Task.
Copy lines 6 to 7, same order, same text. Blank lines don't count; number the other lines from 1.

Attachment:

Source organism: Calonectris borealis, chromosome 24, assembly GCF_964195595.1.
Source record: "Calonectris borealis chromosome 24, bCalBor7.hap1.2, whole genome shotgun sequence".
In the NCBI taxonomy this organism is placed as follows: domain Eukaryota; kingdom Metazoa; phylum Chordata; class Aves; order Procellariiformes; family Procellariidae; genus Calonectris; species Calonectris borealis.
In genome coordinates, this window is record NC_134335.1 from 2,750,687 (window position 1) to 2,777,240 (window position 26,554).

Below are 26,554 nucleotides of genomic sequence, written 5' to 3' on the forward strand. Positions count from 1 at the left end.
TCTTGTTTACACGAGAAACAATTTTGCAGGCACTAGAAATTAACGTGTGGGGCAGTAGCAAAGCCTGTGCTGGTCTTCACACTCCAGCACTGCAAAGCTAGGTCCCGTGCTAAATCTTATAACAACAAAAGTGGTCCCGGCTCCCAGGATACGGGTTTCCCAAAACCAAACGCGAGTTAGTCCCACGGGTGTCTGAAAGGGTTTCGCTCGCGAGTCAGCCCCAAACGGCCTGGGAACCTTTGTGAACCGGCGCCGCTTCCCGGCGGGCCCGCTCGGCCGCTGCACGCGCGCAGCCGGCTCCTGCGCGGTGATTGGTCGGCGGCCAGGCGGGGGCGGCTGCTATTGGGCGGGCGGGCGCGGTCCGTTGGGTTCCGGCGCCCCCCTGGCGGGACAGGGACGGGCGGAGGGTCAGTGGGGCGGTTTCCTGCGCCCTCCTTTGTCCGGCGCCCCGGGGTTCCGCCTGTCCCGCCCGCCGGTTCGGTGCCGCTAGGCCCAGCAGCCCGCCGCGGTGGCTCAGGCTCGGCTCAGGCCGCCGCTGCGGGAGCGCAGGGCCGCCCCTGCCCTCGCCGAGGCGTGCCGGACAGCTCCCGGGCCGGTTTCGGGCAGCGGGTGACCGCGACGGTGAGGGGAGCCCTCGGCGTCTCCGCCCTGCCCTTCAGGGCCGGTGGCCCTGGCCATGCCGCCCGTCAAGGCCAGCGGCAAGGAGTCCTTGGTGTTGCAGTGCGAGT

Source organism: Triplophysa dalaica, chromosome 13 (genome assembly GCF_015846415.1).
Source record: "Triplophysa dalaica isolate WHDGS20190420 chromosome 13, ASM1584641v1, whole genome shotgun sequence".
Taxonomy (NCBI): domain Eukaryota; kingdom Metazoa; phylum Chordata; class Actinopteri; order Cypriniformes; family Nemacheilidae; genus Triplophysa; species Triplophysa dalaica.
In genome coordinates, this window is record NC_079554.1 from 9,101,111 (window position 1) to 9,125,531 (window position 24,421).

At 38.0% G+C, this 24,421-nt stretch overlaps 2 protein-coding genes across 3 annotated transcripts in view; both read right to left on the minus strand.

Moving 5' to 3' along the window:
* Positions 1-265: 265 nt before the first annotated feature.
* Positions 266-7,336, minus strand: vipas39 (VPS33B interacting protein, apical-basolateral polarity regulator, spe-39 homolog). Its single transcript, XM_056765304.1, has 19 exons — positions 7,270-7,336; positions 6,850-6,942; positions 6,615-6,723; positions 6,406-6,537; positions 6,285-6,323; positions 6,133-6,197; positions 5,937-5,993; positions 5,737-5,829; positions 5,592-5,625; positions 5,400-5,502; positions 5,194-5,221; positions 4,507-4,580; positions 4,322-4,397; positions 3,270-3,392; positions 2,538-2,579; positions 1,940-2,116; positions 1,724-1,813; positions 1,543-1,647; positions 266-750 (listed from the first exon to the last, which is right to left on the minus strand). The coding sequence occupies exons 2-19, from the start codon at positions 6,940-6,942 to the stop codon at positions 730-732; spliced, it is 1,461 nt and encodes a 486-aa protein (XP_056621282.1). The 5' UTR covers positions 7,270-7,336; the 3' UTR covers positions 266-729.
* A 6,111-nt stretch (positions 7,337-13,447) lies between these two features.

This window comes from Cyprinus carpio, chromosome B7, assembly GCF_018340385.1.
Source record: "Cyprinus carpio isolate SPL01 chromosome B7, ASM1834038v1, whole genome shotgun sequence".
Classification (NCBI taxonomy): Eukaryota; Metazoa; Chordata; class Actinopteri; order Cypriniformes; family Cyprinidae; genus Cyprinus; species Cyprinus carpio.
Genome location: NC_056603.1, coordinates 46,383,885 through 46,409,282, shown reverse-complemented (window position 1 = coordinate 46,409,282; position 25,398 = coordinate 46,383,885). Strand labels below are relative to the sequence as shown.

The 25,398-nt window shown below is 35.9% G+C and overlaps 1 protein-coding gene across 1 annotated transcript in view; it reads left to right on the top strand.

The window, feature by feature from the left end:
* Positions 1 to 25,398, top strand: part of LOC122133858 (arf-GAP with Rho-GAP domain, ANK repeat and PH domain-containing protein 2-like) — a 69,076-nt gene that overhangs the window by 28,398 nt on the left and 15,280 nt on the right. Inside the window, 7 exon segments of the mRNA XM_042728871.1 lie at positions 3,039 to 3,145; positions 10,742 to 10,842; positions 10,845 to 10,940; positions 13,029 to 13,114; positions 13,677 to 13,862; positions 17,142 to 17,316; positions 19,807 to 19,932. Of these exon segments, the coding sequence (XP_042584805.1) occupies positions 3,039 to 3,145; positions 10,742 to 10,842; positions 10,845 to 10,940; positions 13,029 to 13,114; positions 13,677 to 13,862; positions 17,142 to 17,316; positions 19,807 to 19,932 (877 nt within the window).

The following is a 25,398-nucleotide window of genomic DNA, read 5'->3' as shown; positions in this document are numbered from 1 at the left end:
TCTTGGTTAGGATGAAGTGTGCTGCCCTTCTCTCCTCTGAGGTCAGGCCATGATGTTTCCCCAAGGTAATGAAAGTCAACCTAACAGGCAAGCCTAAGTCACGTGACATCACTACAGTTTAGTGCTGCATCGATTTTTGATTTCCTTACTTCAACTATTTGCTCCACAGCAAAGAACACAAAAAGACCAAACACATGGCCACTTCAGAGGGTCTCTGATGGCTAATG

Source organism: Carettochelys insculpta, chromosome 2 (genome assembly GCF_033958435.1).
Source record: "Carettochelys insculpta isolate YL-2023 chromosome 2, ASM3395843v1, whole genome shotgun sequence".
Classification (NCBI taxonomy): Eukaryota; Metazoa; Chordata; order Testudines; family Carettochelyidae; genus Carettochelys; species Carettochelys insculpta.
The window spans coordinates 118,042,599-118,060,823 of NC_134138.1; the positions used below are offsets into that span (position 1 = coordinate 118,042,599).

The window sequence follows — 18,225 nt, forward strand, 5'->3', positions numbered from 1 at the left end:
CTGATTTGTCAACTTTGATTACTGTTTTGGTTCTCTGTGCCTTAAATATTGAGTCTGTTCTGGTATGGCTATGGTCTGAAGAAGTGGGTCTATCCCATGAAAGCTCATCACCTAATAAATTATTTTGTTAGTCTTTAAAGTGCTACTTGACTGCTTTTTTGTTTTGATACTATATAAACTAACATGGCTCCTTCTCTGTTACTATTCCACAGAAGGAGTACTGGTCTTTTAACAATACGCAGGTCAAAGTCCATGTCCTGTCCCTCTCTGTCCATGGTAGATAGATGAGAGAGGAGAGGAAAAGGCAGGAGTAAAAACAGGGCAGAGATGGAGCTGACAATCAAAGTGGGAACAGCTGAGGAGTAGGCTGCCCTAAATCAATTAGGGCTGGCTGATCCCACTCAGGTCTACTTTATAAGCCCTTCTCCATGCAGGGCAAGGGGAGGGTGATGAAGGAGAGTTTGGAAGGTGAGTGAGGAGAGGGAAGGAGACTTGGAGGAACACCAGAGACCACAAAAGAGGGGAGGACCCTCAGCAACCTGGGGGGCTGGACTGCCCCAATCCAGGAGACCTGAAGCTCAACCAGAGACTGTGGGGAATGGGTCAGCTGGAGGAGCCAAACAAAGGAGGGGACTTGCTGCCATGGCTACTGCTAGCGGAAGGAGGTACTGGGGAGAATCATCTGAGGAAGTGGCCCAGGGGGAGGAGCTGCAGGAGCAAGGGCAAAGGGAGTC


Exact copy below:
TCTTGTTTACACGAGAAACAATTTTGCAGGCACTAGAAATTAACGTGTGGGGCAGTAGCAAAGCCTGTGCTGGTCTTCACACTCCAGCACTGCAAAGCTAGGTCCCGTGCTAAATCTTATAACAACAAAAGTGGTCCCGGCTCCCAGGATACGGGTTTCCCAAAACCAAACGCGAGTTAGTCCCACGGGTGTCTGAAAGGGTTTCGCTCGCGAGTCAGCCCCAAACGGCCTGGGAACCTTTGTGAACCGGCGCCGCTTCCCGGCGGGCCCGCTCGGCCGCTGCACGCGCGCAGCCGGCTCCTGCGCGGTGATTGGTCGGCGGCCAGGCGGGGGCGGCTGCTATTGGGCGGGCGGGCGCGGTCCGTTGGGTTCCGGCGCCCCCCTGGCGGGACAGGGACGGGCGGAGGGTCAGTGGGGCGGTTTCCTGCGCCCTCCTTTGTCCGGCGCCCCGGGGTTCCGCCTGTCCCGCCCGCCGGTTCGGTGCCGCTAGGCCCAGCAGCCCGCCGCGGTGGCTCAGGCTCGGCTCAGGCCGCCGCTGCGGGAGCGCAGGGCCGCCCCTGCCCTCGCCGAGGCGTGCCGGACAGCTCCCGGGCCGGTTTCGGGCAGCGGGTGACCGCGACGGTGAGGGGAGCCCTCGGCGTCTCCGCCCTGCCCTTCAGGGCCGGTGGCCCTGGCCATGCCGCCCGTCAAGGCCAGCGGCAAGGAGTCCTTGGTGTTGCAGTGCGAGT

Source organism: Triplophysa dalaica, chromosome 13 (genome assembly GCF_015846415.1).